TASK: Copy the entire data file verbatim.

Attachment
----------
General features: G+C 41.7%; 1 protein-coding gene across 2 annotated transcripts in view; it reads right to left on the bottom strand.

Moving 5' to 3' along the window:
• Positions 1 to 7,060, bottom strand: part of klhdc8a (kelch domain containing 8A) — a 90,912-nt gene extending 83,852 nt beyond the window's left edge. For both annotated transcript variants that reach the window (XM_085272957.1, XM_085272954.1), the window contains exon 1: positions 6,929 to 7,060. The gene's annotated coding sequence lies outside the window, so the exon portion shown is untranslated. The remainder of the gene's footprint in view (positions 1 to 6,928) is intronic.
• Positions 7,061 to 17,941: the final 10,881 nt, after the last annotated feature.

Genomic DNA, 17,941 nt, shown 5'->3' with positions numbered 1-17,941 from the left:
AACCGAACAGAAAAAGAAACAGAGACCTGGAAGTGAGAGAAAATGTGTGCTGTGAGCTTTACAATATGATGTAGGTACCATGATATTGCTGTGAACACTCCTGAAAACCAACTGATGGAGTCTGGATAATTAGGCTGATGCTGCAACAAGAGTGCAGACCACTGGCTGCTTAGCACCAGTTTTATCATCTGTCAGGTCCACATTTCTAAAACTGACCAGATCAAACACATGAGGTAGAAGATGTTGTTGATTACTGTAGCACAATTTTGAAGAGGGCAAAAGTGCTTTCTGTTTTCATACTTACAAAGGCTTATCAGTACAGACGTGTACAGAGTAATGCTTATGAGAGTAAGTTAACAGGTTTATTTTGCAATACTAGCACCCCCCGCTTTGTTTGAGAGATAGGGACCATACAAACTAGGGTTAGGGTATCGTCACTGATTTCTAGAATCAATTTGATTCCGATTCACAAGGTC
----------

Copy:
General features: G+C 41.7%; 1 protein-coding gene across 2 annotated transcripts in view; it reads right to left on the bottom strand.

Moving 5' to 3' along the window:
• Positions 1 to 7,060, bottom strand: part of klhdc8a (kelch domain containing 8A) — a 90,912-nt gene extending 83,852 nt beyond the window's left edge. For both annotated transcript variants that reach the window (XM_085272957.1, XM_085272954.1), the window contains exon 1: positions 6,929 to 7,060. The gene's annotated coding sequence lies outside the window, so the exon portion shown is untranslated. The remainder of the gene's footprint in view (positions 1 to 6,928) is intronic.
• Positions 7,061 to 17,941: the final 10,881 nt, after the last annotated feature.

Genomic DNA, 17,941 nt, shown 5'->3' with positions numbered 1-17,941 from the left:
AACCGAACAGAAAAAGAAACAGAGACCTGGAAGTGAGAGAAAATGTGTGCTGTGAGCTTTACAATATGATGTAGGTACCATGATATTGCTGTGAACACTCCTGAAAACCAACTGATGGAGTCTGGATAATTAGGCTGATGCTGCAACAAGAGTGCAGACCACTGGCTGCTTAGCACCAGTTTTATCATCTGTCAGGTCCACATTTCTAAAACTGACCAGATCAAACACATGAGGTAGAAGATGTTGTTGATTACTGTAGCACAATTTTGAAGAGGGCAAAAGTGCTTTCTGTTTTCATACTTACAAAGGCTTATCAGTACAGACGTGTACAGAGTAATGCTTATGAGAGTAAGTTAACAGGTTTATTTTGCAATACTAGCACCCCCCGCTTTGTTTGAGAGATAGGGACCATACAAACTAGGGTTAGGGTATCGTCACTGATTTCTAGAATCAATTTGATTCCGATTCACAAGGTC